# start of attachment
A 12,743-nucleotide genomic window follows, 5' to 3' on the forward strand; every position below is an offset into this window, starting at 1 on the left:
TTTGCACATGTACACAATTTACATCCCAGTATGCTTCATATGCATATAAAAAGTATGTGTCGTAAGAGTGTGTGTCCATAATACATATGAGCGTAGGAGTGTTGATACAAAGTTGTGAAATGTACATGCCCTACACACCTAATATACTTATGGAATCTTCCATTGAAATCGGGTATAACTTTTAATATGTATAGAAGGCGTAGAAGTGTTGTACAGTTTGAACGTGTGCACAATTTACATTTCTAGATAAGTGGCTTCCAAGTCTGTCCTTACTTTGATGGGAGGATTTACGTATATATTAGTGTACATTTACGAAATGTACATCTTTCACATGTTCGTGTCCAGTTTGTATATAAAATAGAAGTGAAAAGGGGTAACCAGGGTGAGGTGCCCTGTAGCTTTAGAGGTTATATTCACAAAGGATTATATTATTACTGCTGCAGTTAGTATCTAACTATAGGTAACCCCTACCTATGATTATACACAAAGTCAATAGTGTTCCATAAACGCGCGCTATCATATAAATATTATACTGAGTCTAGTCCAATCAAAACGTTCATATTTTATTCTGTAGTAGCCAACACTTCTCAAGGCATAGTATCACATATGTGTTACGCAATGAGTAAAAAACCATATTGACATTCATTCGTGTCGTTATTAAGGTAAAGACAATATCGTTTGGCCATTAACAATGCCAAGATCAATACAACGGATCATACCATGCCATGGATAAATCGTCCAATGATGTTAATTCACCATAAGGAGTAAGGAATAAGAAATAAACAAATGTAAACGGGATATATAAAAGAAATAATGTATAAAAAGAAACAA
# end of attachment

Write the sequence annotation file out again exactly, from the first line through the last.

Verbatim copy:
A 12,743-nucleotide genomic window follows, 5' to 3' on the forward strand; every position below is an offset into this window, starting at 1 on the left:
TTTGCACATGTACACAATTTACATCCCAGTATGCTTCATATGCATATAAAAAGTATGTGTCGTAAGAGTGTGTGTCCATAATACATATGAGCGTAGGAGTGTTGATACAAAGTTGTGAAATGTACATGCCCTACACACCTAATATACTTATGGAATCTTCCATTGAAATCGGGTATAACTTTTAATATGTATAGAAGGCGTAGAAGTGTTGTACAGTTTGAACGTGTGCACAATTTACATTTCTAGATAAGTGGCTTCCAAGTCTGTCCTTACTTTGATGGGAGGATTTACGTATATATTAGTGTACATTTACGAAATGTACATCTTTCACATGTTCGTGTCCAGTTTGTATATAAAATAGAAGTGAAAAGGGGTAACCAGGGTGAGGTGCCCTGTAGCTTTAGAGGTTATATTCACAAAGGATTATATTATTACTGCTGCAGTTAGTATCTAACTATAGGTAACCCCTACCTATGATTATACACAAAGTCAATAGTGTTCCATAAACGCGCGCTATCATATAAATATTATACTGAGTCTAGTCCAATCAAAACGTTCATATTTTATTCTGTAGTAGCCAACACTTCTCAAGGCATAGTATCACATATGTGTTACGCAATGAGTAAAAAACCATATTGACATTCATTCGTGTCGTTATTAAGGTAAAGACAATATCGTTTGGCCATTAACAATGCCAAGATCAATACAACGGATCATACCATGCCATGGATAAATCGTCCAATGATGTTAATTCACCATAAGGAGTAAGGAATAAGAAATAAACAAATGTAAACGGGATATATAAAAGAAATAATGTATAAAAAGAAACAA